Let kids be bored. “Ask your child if there are things he feels he’d like to be in charge of that he currently isn’t.” Explain the reasons behind a request “and then allow as much personal freedom as possible in carrying out the task.” Make sure your child knows “that he is responsible for his own education.” Try to say—and say and say and say—“It’s your call.” But don’t “let go of all restrictions and rules.” Join with your kids in setting parameters “and let them work within them,” knowing that you’re there to offer counsel.
It’s good stuff, the writing is tight enough, and the authors offer up a few stellar explanations (e.g., “Today, we think about the long-term consequences of concussions: ‘Yeah, he looks okay now, but too many more of those and he’s not going to remember his kids’ names.’ We think stress should be talked about in this way, too.”), but the text lacks the artistry or narrative element needed to shake that eating-of-the-vegetables vibe. A second flaw lies in statements such as “Girls are generally more interested by—and more consistently motivated to achieve in—school” and “Girls generally have more empathy.” Drawing distinctions without citing solid empirical evidence of their existence, analyzing just how significant any differences are, and nodding to socialization as a possible sole cause simply is not acceptable in light of modern neuroscience and social science research on pre-pubertal gender differences, and the inclusion of these statements makes me doubt the authors’ other assertions.
Putting those concerns to the side, Stixrud and Johnson truly offer a wealth of information, albeit with the specifics mostly angled toward older children. The key ingredients for motivation, they say, are (1) the right mindset; (2) a feeling of autonomy, competence, and relatedness; (3) the optimal level of dopamine; and (4) flow. Then they offer “empowering mental strategies” for getting the recipe right, “like planning ahead and visualizing goals … or thinking of what you will do if what you want doesn’t come through.” They suggest teaching kids that replacing “I have to” with “I want to” or “I’m choosing to” increases their odds of success. It also helps to “avoid catastrophizing” by thinking, “This is annoying but it’s not awful,” or “This is a setback but it’s not a disaster.” Tests too are about mindset: “Look to conquer, rather than survive,” they counsel. Focus on strengths.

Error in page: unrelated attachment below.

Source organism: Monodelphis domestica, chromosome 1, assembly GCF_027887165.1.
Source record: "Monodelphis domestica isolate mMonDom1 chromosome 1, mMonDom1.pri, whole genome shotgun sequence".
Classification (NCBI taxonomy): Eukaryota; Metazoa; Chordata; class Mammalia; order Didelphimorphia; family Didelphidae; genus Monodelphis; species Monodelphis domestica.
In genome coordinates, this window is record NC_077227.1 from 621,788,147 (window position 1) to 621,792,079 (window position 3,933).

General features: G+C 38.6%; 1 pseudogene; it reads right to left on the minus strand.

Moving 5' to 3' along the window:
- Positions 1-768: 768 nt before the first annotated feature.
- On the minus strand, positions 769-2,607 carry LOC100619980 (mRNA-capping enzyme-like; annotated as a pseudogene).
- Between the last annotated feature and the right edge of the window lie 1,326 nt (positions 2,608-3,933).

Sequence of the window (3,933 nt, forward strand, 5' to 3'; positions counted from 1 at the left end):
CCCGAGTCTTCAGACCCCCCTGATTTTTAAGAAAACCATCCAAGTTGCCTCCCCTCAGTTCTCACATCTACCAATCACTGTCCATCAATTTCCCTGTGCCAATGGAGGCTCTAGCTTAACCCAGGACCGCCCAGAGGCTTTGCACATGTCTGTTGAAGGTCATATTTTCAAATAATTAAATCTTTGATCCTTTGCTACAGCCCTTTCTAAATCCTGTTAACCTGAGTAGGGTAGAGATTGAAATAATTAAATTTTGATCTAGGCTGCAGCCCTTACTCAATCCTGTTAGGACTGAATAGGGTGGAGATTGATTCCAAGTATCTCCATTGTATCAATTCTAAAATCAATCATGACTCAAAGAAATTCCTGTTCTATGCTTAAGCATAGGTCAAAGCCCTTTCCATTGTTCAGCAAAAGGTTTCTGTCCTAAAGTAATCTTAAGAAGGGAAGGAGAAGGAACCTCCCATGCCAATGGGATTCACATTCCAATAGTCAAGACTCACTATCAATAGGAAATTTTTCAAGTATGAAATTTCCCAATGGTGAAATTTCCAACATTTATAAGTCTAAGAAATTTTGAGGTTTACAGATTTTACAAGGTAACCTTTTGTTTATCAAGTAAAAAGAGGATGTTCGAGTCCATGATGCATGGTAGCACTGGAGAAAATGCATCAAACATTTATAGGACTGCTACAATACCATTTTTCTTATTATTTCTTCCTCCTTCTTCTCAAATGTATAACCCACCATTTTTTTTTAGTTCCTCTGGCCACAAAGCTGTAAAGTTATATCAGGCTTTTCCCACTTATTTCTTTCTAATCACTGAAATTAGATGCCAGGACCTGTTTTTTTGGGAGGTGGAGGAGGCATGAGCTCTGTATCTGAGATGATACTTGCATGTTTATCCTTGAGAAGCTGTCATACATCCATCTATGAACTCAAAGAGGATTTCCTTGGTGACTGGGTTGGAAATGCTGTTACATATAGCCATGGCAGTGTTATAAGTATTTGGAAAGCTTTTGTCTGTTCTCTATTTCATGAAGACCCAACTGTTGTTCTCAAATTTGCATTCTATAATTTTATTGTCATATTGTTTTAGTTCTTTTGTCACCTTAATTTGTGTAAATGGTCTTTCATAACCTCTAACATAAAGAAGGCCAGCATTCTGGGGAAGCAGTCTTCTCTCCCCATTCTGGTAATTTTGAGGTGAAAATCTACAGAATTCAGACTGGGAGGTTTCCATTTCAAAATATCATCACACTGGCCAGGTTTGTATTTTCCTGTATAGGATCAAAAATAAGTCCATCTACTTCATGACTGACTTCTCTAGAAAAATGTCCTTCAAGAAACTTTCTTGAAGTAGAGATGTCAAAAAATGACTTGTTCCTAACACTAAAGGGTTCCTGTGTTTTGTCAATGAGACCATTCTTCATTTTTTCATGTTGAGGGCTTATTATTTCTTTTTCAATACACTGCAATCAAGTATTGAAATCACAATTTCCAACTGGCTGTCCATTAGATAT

Increasing downtime, meditation, sleep, and movement are all more standard suggestions than my favorite piece of advice, one I’ve already used with my nine-year-old who tends to engage in “negative self-talk.” When she called herself “stupid, stupid, stupid” for misplacing a folder, I used the authors’ words: “Imagine if we were on a softball team together. A routine ground ball is hit right at me, but goes between my legs. What would you say? Probably something like, ‘It’s all right. You’ll get the next one.’” Offer yourself the understanding you'd give your best friend, I told her, getting my money and time’s worth from The Self-Driven Child in that little gem alone.
I have witnessed first-hand the fundamental change that children experience once they learn to face their fears and find the internal drive to change their outcomes. The resulting sense of agency is transformative, and stays with them over time. This book is the underpinning of that work, offering solid and clear advice on how to create the opportunities for our children to discover their own drive and develop that internal locus of control that is necessary to thrive in adulthood. Each chapter ends with a summary called 'What To Do Tonight’ about how to apply the information in a practical and relatable way. This book will give parents much-needed insights into the child’s experience and how to facilitate the very best conditions to set them up for a rewarding and successful future. Parents will positively rethink the role they have in creating health and balance in their child’s lives, and in their own. The result will be that parents will have their own sense of agency when it comes to the often-complex and enormously influential role of parent.
Top international reviews
The book talked at length about kids who are depressed, anxious, stressed etc, or parents who are too controlling etc, but not much on how to help ORDINARY kids who don’t have big issues but just too plain lazy to work hard. It’s a bit like seeking advice because kids won’t eat their vegetables, but the advice given is based on kids who are bulimic or obese. But perhaps this is to be expected considering the authors’ professional background - they deal with troubled kids.
I think there are many ORDINARY parents out there who are not overly controlling or pushy, but are frustrated that their kids are not making the most of their potential. The book title is very enticing to these parents. But sadly if they have already done some research on the subject of motivation and parenting, they won’t gain much new insight from this book.